November 29, 2023

A mental health advocate, Dr. Edward Kamma, has sought more research on depression to help provide information and data needed for the effective management of the condition.

Kamma, the Vice-President, Association of Resident Doctors, Federal Neuropsychiatric Hospital Yaba, made the call in an interview with the News Agency of Nigeria on Tuesday in Lagos.

He decried that the country lacked adequate data and information about depression.

He said there was a need for government to collaborate with private organisations and health institutions to conduct qualitative and quantitative research on it.

According to him, such research will help to give better information about depression and provide better solutions.

He added that all ages, ethnicities, and socioeconomic groups were vulnerable to depression, and it had very high personal, social, and economic costs.

“The essence of carrying out research is to give an analogy about what is currently happening.

“Research exposes you to ideologies, problems, and gives better awareness of what is happening in society and the country will be able to make well-informed decisions.

“The research on depression should focus on neuroscience, reflecting the essential characteristics of depression as a category of mental illness and better reflecting the fact that depression is an important link in the human public health care”.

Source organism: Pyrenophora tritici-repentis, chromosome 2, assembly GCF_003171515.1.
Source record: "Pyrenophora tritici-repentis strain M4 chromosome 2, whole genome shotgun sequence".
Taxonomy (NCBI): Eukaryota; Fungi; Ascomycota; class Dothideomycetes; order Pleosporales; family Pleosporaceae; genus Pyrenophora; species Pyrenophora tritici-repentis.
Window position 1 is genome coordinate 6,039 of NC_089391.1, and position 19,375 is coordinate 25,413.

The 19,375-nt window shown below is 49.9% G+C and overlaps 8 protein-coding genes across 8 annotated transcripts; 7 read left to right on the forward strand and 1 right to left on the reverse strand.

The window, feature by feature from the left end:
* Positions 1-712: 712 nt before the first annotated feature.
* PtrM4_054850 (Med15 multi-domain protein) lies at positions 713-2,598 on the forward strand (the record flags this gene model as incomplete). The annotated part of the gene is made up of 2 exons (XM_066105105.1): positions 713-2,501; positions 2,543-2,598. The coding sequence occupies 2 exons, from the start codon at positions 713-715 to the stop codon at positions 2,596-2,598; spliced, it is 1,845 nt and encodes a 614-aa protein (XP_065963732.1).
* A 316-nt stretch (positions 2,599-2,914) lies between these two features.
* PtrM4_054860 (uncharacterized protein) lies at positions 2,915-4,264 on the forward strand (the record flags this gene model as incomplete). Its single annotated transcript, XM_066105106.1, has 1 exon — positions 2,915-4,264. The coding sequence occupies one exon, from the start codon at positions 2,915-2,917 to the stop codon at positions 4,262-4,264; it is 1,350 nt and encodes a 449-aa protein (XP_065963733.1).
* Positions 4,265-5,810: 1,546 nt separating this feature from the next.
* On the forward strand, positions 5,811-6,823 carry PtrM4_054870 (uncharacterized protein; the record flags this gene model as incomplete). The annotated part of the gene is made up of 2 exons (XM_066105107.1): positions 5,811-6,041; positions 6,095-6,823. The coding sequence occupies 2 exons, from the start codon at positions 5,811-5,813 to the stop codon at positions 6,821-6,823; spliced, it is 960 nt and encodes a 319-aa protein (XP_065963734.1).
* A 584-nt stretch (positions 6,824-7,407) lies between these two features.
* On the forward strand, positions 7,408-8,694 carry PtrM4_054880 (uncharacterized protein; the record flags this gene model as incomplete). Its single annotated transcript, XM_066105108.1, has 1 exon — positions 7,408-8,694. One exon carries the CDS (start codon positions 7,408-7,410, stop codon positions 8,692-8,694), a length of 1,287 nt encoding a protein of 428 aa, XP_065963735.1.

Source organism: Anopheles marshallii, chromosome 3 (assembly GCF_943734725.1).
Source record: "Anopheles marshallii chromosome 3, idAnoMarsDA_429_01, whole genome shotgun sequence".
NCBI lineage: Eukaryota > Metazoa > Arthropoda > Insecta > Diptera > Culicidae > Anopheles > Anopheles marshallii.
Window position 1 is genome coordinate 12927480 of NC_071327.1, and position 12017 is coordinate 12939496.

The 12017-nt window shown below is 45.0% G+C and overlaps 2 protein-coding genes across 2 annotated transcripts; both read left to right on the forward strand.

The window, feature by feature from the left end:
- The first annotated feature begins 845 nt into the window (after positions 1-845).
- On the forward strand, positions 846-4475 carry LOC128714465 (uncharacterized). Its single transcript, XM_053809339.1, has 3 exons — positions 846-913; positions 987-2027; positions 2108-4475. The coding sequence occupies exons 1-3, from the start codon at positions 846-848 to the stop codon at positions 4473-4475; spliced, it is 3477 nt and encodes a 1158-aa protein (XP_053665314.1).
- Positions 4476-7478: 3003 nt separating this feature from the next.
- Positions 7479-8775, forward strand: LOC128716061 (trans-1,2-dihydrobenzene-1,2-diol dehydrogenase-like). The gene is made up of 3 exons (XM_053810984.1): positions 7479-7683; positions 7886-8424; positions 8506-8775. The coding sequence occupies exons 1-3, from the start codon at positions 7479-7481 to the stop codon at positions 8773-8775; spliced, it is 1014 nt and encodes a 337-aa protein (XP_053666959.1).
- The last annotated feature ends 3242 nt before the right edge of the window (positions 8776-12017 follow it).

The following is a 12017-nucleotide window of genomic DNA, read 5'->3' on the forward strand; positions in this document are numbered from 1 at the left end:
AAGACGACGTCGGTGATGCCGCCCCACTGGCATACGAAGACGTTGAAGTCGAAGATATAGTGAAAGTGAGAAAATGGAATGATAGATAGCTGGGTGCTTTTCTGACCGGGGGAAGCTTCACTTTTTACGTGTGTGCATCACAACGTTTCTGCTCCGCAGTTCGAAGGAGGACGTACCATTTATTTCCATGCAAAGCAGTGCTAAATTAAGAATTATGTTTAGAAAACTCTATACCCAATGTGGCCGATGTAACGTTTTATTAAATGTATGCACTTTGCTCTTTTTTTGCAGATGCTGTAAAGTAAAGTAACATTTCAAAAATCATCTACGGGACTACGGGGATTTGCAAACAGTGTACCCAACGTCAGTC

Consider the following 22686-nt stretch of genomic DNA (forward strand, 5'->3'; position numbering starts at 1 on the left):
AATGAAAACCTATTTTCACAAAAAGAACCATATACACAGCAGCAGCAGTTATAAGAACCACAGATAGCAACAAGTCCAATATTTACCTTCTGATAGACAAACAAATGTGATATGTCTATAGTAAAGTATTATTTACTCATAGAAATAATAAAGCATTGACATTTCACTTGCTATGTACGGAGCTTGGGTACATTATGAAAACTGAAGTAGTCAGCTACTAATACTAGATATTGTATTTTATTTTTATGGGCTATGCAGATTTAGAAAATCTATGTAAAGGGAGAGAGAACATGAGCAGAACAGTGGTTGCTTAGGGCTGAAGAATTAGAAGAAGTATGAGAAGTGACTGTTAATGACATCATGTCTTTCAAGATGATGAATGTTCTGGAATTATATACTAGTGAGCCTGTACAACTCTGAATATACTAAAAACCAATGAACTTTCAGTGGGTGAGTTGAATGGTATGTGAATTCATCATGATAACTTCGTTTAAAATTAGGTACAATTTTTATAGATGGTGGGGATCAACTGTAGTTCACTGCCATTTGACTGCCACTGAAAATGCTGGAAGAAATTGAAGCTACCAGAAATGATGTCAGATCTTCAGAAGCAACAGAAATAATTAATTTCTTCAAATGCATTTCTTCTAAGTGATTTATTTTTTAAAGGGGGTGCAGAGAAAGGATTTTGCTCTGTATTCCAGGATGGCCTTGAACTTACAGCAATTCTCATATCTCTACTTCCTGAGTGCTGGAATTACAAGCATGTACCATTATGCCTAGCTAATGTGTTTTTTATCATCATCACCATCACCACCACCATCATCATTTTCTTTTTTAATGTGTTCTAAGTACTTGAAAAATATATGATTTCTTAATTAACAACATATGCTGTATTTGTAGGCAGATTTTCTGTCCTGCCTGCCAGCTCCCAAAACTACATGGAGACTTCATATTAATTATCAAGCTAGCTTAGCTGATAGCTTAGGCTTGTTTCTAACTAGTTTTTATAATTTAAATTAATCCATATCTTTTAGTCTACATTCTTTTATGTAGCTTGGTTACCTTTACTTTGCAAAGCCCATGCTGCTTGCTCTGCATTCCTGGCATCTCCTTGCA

The psychiatrist described depression as a menace that had eaten deep into the society, saying that a lot of people in the country were depressed.

He explained that every average Nigerian was mentally depressed at one point or the other in their lifetime.

According to him, depression is characterised by a combination of symptoms that interfere with a person’s ability to work, sleep, study, eat, and enjoy one’s pleasurable activities.

Kamma regretted that many under depression had committed suicide or attempted to take away their lives, adding that depression was also a major cause of death, particularly in young people, through suicide.

The psychiatrist explained that people suffering from major depression were 21 times more likely to die by suicide than nondepressed individuals.

He said, “Depressive disorders are present in approximately half of the completed suicides, and this proportion is even higher if the presence of subclinical depressive symptoms is considered

“Given the connection between depression and suicide, it is not surprising that improving the care of people with depression is considered an effective suicide prevention approach.”


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